Everybody immediately confronted the insurance basis of the post-war Welfare system.
You only got something out on the basis of having paid in – through the National Insurance system.
It was made clear that any additional help, through National Assistance, was considered such a stigma that people were very reluctant to even try to use it.
Melvyn, a widower and a pensioner, saw his income of £100 a week drop to £5.49 a day; Karen, who had worked for 22 years presently on sickness benefit, also saw her money fall drastically, and Craig, confined to a wheelchair who had spina bifida from birth, had not NI contributions. He only got some income when he agreed to go on a training course.
Melvyn barely had enough food to live on, and found it impossible to pay his utility bills. he ended up pawning his grandfather’s watch to pay for them.
He often broke into tears recalling his beloved wife.
It was harrowing for him, and harrowing for us to watch, though no doubt good television in the producers eyes.
Karen was obliged to defend her eligibility for any benefits – her illnesses were largely invisible. She quickly became very stroppy about this and rightly so.
But then she was just a mixed-race working class women, fresh for Channel Four viewing.
Craig was very happy – as he deserved to be – at being offered a job after his course.
His dignity did not make us forget the earlier degrading scenes.
The “Welfare Enforcement Officers” (apparently a Channel Four title they just invented), Colin Goldsack and Ann Townsend clearly enjoyed themselves snooping around and policing people’s lives. They had form – both had worked for civil service departments now part of the DWP.
The producers seemed to think that intense surveillance of claimants’ lives was something of the past.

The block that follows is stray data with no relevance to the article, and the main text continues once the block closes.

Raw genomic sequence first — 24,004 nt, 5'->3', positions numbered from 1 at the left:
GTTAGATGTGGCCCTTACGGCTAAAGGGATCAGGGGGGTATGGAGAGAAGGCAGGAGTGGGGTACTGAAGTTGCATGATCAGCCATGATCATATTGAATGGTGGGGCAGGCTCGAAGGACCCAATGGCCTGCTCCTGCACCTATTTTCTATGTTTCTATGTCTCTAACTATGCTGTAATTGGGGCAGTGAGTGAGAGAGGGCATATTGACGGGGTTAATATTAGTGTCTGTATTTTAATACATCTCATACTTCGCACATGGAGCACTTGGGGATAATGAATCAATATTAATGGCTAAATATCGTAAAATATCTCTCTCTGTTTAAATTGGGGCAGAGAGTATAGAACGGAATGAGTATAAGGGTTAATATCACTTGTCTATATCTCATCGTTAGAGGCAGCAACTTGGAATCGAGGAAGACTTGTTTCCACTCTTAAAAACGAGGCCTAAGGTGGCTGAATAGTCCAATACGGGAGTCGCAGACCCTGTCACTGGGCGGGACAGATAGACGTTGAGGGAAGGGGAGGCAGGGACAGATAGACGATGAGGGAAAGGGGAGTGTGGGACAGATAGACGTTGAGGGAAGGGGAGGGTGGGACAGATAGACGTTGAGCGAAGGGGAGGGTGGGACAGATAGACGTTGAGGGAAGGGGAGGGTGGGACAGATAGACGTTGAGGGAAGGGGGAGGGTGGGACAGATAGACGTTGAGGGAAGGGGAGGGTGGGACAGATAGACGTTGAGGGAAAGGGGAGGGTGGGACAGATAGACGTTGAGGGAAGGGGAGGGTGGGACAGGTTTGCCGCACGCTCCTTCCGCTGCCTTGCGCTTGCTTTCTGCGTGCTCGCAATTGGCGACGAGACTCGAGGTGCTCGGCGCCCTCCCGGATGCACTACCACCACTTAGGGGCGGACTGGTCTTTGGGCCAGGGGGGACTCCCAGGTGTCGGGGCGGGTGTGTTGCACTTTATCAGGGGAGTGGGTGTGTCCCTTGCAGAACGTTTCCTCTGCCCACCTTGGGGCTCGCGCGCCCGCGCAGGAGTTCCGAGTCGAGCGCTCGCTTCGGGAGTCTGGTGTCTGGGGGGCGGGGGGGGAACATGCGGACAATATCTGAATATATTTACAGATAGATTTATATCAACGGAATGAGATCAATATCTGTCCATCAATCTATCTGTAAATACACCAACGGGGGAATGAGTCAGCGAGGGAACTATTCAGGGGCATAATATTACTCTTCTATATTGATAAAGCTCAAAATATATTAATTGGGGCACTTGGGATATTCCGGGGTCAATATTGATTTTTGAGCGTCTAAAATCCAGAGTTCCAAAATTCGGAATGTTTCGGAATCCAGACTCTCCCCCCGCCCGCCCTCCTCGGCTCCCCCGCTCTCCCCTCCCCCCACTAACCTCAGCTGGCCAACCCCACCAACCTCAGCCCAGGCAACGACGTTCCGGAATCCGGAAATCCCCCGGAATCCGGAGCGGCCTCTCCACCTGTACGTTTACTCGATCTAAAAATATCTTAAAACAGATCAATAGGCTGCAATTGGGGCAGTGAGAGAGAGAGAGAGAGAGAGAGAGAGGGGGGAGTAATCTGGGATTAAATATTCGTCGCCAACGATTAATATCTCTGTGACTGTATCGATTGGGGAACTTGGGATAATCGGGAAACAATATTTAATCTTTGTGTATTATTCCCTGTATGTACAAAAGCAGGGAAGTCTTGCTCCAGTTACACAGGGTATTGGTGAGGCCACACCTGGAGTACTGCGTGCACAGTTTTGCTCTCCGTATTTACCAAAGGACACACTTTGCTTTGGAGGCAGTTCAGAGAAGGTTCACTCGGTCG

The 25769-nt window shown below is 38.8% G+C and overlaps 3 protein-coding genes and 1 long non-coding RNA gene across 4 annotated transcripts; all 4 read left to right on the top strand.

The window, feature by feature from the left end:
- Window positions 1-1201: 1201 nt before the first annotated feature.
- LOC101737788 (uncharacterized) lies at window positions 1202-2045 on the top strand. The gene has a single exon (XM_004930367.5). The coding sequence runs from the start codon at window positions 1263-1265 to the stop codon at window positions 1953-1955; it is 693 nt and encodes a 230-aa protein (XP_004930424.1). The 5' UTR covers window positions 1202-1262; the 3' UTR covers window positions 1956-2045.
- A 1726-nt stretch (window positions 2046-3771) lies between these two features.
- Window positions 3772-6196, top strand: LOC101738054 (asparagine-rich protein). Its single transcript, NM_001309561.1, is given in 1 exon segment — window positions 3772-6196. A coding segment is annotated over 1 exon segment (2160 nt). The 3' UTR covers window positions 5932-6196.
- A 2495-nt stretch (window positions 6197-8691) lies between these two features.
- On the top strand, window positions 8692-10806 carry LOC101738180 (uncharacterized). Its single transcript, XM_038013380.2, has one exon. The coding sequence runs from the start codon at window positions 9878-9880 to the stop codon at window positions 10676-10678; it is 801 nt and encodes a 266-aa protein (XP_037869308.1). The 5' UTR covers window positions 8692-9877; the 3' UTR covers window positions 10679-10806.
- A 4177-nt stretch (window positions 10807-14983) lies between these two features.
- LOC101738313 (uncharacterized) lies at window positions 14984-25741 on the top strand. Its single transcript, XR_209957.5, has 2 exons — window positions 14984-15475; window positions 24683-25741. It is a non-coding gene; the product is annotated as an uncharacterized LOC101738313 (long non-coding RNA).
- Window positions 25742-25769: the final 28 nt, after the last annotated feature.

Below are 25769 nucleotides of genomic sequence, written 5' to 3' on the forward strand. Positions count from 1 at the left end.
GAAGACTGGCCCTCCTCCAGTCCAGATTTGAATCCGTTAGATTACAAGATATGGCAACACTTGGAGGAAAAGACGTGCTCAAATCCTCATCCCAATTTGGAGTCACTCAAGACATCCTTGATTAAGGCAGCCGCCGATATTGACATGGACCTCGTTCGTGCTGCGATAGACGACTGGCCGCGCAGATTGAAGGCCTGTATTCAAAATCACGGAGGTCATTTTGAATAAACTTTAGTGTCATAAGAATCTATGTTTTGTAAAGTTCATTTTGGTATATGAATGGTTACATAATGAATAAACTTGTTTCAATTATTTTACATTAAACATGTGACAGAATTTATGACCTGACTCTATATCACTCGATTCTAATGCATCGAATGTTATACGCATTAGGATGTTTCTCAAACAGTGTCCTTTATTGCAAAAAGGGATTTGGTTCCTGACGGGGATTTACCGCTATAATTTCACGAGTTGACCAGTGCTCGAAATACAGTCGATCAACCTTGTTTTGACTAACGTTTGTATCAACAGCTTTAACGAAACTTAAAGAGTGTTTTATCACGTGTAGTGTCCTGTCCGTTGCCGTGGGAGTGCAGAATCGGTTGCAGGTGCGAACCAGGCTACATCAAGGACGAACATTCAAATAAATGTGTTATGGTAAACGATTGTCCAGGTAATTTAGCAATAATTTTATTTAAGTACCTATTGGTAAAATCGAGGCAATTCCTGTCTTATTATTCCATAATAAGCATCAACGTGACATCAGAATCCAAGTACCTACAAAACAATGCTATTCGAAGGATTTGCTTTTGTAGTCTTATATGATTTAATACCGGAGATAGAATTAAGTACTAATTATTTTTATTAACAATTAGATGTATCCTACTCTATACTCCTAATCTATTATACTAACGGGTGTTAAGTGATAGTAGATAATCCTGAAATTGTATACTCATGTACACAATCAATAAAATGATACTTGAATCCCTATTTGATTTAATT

They had obviously not signed on recently.
Townsened thought that we should perhaps “consider” asking the same kind of tough 1948 questions to claimants today.
It might also be suggested that she has spent the last few years on holiday on the planet Mars.
The Indy’s telly critic, ARIFA AKBAR says,
The premise of this show seemed irresponsible and ill-thought-out. It was a bit like devising a show that put today’s mentally ill – those with bipolar, schizophrenics, anorexics and bulimics – into 19th-century’s Bedlam to see how they would fair in a pre-Freudian, pre-RD Laing era.
I was reminded of some post-War virtues Channel Four has forgotten,
The term ‘Reithianism’ describes certain principles of broadcasting associated with Lord Reith. These include an equal consideration of all viewpoints, probity, universality and a commitment to public service. It can be distinguished from the free-market approach to broadcasting, where programming aims to attract the largest audiences or advertising revenues, ahead of – and, in practice, often contrary to – any artistic merit, impartiality, educative or entertainment values, that a programme may have. Wikipedia.
Benefits Britain was cheap.
The participants were unpaid, to preserve their benefits, and the rest of the production must have cost a shoestring.
It was unable to consider the viewpoint that the system was just being created yet was an advance on what had existed before.